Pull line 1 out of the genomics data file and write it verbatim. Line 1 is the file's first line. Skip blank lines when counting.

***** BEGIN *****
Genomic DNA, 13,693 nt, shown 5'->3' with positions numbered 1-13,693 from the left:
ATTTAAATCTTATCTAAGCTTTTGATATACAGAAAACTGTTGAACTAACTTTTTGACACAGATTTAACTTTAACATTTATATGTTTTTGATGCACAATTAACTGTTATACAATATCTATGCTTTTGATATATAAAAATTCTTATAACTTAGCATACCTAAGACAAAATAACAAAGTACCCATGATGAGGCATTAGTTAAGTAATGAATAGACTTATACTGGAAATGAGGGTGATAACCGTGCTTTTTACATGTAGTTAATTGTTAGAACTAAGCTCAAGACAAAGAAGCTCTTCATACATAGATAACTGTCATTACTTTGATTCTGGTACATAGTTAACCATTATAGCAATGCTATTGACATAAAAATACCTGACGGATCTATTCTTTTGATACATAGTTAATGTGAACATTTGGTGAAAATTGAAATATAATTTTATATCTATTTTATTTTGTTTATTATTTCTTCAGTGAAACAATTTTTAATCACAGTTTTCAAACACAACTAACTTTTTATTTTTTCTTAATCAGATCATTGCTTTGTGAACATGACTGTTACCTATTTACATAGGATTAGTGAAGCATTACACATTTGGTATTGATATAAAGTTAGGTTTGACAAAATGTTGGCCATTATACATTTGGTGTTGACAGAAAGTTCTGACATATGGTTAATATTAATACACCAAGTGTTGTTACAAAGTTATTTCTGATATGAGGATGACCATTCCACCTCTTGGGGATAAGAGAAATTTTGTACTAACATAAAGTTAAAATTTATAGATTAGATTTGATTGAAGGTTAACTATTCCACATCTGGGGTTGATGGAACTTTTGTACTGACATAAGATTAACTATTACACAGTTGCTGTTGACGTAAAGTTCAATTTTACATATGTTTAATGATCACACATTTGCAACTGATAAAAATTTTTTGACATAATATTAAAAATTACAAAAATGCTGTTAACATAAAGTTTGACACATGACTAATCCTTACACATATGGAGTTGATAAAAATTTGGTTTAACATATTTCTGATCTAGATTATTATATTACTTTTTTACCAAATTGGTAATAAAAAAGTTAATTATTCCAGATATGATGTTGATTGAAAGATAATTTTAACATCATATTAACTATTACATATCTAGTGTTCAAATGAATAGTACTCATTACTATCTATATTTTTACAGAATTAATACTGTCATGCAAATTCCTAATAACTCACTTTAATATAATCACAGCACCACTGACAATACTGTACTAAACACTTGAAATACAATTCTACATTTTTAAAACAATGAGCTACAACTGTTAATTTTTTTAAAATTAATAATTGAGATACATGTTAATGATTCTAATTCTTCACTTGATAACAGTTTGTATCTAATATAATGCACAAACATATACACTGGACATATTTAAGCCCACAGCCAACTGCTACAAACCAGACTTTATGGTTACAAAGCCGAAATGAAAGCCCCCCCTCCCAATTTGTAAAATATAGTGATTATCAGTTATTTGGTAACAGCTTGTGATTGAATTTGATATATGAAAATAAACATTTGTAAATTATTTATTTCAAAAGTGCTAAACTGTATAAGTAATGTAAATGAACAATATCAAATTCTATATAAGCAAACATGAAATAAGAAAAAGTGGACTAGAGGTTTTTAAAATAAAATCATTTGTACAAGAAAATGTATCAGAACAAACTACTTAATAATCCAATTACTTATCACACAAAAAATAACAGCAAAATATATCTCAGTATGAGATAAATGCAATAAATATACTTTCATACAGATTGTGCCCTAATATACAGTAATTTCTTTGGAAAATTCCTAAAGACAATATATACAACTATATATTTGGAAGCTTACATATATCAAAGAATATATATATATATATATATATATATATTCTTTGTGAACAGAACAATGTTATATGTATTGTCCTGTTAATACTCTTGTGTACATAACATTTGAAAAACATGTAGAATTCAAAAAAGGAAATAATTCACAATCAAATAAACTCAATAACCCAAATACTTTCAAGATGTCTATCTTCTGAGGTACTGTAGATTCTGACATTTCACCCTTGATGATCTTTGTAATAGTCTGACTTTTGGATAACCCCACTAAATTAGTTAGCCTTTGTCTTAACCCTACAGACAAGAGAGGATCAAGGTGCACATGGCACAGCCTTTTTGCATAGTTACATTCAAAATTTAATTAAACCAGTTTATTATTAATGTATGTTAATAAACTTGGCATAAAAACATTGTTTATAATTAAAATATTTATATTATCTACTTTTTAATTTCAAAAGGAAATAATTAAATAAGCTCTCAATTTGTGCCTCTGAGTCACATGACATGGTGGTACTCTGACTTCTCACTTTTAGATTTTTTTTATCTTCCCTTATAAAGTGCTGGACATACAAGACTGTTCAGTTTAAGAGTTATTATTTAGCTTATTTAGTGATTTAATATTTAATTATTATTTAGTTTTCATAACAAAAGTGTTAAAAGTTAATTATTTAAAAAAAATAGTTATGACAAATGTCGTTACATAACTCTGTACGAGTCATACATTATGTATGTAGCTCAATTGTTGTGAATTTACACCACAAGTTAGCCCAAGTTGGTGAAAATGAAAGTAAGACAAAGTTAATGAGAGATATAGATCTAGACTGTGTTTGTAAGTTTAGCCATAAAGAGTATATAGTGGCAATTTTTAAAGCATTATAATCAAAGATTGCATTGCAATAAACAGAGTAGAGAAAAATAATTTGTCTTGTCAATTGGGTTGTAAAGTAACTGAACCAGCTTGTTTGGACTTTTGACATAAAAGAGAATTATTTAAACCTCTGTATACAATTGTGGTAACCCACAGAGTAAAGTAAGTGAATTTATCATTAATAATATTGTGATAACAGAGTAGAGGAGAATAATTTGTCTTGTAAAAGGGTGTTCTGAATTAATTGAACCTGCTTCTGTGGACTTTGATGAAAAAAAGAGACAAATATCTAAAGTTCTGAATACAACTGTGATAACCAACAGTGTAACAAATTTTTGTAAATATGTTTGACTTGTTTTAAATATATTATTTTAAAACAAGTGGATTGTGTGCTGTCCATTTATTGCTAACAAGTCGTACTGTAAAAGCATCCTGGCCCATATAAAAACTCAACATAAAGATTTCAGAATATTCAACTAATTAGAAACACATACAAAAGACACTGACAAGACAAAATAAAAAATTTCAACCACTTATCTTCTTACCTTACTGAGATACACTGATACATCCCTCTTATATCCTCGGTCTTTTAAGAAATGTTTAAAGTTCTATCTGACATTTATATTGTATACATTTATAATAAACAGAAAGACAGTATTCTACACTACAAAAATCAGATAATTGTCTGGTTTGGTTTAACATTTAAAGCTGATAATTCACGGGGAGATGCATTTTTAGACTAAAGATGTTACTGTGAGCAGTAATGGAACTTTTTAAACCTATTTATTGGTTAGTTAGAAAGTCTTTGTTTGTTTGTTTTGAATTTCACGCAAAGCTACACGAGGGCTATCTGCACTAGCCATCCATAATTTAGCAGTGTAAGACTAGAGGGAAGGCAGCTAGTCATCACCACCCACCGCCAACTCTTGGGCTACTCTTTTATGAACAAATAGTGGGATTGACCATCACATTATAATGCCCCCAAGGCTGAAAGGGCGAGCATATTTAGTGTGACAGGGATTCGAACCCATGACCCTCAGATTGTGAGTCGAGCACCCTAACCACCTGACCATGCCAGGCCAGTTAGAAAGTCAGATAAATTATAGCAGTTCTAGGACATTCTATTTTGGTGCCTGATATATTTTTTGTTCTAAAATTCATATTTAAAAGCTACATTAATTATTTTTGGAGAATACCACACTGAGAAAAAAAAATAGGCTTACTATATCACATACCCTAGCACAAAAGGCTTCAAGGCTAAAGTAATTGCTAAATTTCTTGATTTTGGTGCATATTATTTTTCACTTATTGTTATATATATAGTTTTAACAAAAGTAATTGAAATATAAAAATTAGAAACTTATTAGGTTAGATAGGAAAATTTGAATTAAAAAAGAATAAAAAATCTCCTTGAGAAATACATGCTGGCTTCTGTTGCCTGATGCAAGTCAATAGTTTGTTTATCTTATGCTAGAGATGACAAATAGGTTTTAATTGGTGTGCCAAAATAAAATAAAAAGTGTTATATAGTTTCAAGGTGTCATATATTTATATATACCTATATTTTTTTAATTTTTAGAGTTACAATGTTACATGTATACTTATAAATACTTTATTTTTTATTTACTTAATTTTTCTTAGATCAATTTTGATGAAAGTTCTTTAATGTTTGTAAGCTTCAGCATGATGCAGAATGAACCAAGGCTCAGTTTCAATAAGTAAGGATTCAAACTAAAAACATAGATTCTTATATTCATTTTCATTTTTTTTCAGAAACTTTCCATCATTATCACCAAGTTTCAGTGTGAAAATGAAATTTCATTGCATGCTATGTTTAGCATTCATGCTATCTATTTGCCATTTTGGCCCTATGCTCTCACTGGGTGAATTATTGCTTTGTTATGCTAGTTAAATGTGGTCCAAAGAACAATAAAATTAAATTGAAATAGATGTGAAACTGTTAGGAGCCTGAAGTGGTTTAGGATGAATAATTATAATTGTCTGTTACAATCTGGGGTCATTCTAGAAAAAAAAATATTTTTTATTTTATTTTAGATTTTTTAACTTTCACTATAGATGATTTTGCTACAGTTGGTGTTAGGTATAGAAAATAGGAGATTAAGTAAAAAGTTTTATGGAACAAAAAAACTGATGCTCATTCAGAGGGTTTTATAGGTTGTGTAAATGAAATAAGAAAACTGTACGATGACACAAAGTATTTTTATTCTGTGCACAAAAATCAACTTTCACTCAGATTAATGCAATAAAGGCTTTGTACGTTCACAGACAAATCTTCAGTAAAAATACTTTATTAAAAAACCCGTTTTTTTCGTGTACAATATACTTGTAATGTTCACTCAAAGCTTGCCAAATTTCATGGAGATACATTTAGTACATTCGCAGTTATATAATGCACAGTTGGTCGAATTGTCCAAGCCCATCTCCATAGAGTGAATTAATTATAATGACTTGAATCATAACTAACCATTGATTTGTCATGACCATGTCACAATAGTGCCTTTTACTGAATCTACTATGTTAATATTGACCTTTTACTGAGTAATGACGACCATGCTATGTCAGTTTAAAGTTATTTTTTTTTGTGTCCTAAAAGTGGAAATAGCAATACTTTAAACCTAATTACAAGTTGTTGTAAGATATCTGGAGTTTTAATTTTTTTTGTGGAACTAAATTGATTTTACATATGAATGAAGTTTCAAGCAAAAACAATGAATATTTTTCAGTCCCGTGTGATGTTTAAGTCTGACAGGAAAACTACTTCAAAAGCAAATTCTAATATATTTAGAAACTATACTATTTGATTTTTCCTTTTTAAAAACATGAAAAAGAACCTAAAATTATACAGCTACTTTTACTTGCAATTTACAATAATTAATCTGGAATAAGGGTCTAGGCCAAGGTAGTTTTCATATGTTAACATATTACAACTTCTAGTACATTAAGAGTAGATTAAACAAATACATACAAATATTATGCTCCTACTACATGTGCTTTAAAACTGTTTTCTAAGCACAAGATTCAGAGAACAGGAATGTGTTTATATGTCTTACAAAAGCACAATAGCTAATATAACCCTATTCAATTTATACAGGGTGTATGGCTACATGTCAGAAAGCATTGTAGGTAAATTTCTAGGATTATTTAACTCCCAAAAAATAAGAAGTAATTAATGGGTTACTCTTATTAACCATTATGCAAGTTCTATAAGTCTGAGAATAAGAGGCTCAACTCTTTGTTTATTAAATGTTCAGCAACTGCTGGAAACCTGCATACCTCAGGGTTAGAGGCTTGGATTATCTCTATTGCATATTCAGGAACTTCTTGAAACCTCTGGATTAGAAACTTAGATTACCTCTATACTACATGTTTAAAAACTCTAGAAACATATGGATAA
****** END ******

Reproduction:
Genomic DNA, 13,693 nt, shown 5'->3' with positions numbered 1-13,693 from the left: